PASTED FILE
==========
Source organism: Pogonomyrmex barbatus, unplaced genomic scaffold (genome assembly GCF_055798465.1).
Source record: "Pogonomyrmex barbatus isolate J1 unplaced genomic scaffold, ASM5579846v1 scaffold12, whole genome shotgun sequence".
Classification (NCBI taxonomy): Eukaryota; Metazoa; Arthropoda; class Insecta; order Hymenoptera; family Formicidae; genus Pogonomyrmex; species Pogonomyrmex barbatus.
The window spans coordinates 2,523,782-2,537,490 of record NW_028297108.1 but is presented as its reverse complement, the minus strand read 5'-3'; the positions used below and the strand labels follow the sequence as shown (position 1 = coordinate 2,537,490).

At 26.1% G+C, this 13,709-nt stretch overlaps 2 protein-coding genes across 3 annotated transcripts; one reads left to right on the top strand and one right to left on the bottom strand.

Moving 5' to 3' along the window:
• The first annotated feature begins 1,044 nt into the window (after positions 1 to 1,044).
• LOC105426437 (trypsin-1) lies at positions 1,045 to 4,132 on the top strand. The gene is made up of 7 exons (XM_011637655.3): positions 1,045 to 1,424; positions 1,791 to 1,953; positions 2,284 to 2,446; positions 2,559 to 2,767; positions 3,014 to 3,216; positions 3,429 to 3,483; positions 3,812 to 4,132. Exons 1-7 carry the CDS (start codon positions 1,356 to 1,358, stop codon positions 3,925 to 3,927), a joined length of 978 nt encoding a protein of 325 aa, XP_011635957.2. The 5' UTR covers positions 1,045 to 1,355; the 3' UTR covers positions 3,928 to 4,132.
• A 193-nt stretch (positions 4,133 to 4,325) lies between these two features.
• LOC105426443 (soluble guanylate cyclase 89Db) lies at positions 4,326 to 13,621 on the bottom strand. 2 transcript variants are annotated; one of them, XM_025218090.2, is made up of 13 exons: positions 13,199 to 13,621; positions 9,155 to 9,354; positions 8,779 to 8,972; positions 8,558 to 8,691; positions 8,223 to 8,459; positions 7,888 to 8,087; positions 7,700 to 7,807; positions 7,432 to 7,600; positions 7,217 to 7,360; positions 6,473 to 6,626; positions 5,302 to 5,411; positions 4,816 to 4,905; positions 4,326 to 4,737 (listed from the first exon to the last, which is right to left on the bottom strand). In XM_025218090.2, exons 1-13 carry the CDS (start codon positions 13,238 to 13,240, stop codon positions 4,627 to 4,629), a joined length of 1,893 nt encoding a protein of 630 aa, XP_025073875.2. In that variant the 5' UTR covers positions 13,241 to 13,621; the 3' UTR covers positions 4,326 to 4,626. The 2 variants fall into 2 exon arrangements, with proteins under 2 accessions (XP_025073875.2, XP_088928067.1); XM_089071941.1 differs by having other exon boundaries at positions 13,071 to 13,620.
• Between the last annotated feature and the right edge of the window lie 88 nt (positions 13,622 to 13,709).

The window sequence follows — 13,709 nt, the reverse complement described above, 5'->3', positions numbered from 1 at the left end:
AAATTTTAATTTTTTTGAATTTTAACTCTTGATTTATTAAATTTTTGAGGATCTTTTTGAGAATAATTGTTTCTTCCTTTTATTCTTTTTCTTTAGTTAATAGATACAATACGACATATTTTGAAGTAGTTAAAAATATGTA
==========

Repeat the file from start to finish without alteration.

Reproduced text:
Source organism: Pogonomyrmex barbatus, unplaced genomic scaffold (genome assembly GCF_055798465.1).
Source record: "Pogonomyrmex barbatus isolate J1 unplaced genomic scaffold, ASM5579846v1 scaffold12, whole genome shotgun sequence".
Classification (NCBI taxonomy): Eukaryota; Metazoa; Arthropoda; class Insecta; order Hymenoptera; family Formicidae; genus Pogonomyrmex; species Pogonomyrmex barbatus.
The window spans coordinates 2,523,782-2,537,490 of record NW_028297108.1 but is presented as its reverse complement, the minus strand read 5'-3'; the positions used below and the strand labels follow the sequence as shown (position 1 = coordinate 2,537,490).

At 26.1% G+C, this 13,709-nt stretch overlaps 2 protein-coding genes across 3 annotated transcripts; one reads left to right on the top strand and one right to left on the bottom strand.

Moving 5' to 3' along the window:
• The first annotated feature begins 1,044 nt into the window (after positions 1 to 1,044).
• LOC105426437 (trypsin-1) lies at positions 1,045 to 4,132 on the top strand. The gene is made up of 7 exons (XM_011637655.3): positions 1,045 to 1,424; positions 1,791 to 1,953; positions 2,284 to 2,446; positions 2,559 to 2,767; positions 3,014 to 3,216; positions 3,429 to 3,483; positions 3,812 to 4,132. Exons 1-7 carry the CDS (start codon positions 1,356 to 1,358, stop codon positions 3,925 to 3,927), a joined length of 978 nt encoding a protein of 325 aa, XP_011635957.2. The 5' UTR covers positions 1,045 to 1,355; the 3' UTR covers positions 3,928 to 4,132.
• A 193-nt stretch (positions 4,133 to 4,325) lies between these two features.
• LOC105426443 (soluble guanylate cyclase 89Db) lies at positions 4,326 to 13,621 on the bottom strand. 2 transcript variants are annotated; one of them, XM_025218090.2, is made up of 13 exons: positions 13,199 to 13,621; positions 9,155 to 9,354; positions 8,779 to 8,972; positions 8,558 to 8,691; positions 8,223 to 8,459; positions 7,888 to 8,087; positions 7,700 to 7,807; positions 7,432 to 7,600; positions 7,217 to 7,360; positions 6,473 to 6,626; positions 5,302 to 5,411; positions 4,816 to 4,905; positions 4,326 to 4,737 (listed from the first exon to the last, which is right to left on the bottom strand). In XM_025218090.2, exons 1-13 carry the CDS (start codon positions 13,238 to 13,240, stop codon positions 4,627 to 4,629), a joined length of 1,893 nt encoding a protein of 630 aa, XP_025073875.2. In that variant the 5' UTR covers positions 13,241 to 13,621; the 3' UTR covers positions 4,326 to 4,626. The 2 variants fall into 2 exon arrangements, with proteins under 2 accessions (XP_025073875.2, XP_088928067.1); XM_089071941.1 differs by having other exon boundaries at positions 13,071 to 13,620.
• Between the last annotated feature and the right edge of the window lie 88 nt (positions 13,622 to 13,709).

The window sequence follows — 13,709 nt, the reverse complement described above, 5'->3', positions numbered from 1 at the left end:
AAATTTTAATTTTTTTGAATTTTAACTCTTGATTTATTAAATTTTTGAGGATCTTTTTGAGAATAATTGTTTCTTCCTTTTATTCTTTTTCTTTAGTTAATAGATACAATACGACATATTTTGAAGTAGTTAAAAATATGTA